Immediately after the Shelby decision came down from the high Court, officials in previously covered jurisdictions renewed campaigns to suppress voting rights and voter turnout in their states and districts. Within two hours of the decision, Texas then-Attorney General Greg Abbott announced, “With today’s decision, the State’s voter ID law will take effect immediately. Redistricting maps passed by the Legislature may also take effect without approval from the federal government.”
Within a year, four previously covered states had either implemented stricter voter ID laws or restricted early voting. Less than two months after Shelby, North Carolina passed an exhaustive voting bill that implemented a strict photo ID requirement; limited early voting and pre-registration; and eliminated same-day registration, annual voter registration drives and the authority of county boards of elections to extend election day poll hours.
Policy changes that limit ballot access have a proven disparate, negative impact on Americans from minority and low-income communities. In North Carolina, 7 out of 10 Black voters in 2008 used the early voting period; limits on early voting gutted the massive “Souls to the Polls” early voting movements in Black religious communities in the South. Without the defense of federal preclearance against potential state discrimination, minorities are increasingly denied access to the franchise, limiting the effectiveness of the VRA to ensure equitable ballot access.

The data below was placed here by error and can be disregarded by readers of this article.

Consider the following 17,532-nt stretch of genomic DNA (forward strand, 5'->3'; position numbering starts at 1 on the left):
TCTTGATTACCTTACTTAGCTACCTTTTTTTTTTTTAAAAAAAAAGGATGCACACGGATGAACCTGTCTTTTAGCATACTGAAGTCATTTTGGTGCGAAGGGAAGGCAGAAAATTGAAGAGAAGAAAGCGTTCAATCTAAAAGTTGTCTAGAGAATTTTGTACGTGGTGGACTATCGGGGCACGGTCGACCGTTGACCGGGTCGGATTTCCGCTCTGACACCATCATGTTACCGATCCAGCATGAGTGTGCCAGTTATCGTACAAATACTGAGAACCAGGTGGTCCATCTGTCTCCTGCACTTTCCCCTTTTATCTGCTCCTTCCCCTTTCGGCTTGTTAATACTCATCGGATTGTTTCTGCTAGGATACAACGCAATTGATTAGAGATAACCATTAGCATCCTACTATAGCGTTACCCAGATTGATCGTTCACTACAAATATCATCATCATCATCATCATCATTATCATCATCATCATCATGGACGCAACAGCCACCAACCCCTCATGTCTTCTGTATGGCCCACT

In the absence of the preemptive federal clearance measures imposed by Section 5, litigation has become the primary method of overturning discriminatory voting laws, with mixed results. State-based discrepancies in the protection of minority rights by federal courts have rendered litigation much less effective than the preclearance requirements of the VRA. Between Shelby County and the 2016 presidential election, 15 states enacted new voting restrictions.
One law professor analogized relying on the non-preclearance sections of the VRA to setting out to build a house and finding that your power tools had been lost. Litigation based on the Act’s other sections are like hammers and saws: capable, but much less effective and efficient.
The U.S. Representatives who passed the Voting Rights Advancement Act sought to restore the VRA’s toolbox to its full arsenal of mechanisms to protect against electoral discrimination and voter suppression. Sen. Patrick Leahy (D-Vt.), the sponsor of the Senate companion bill, described it as an attempt to “undo the damage done by the Shelby County decision.” The bill has been on Senate Majority Leader Mitch McConnell’s desk for more than six months.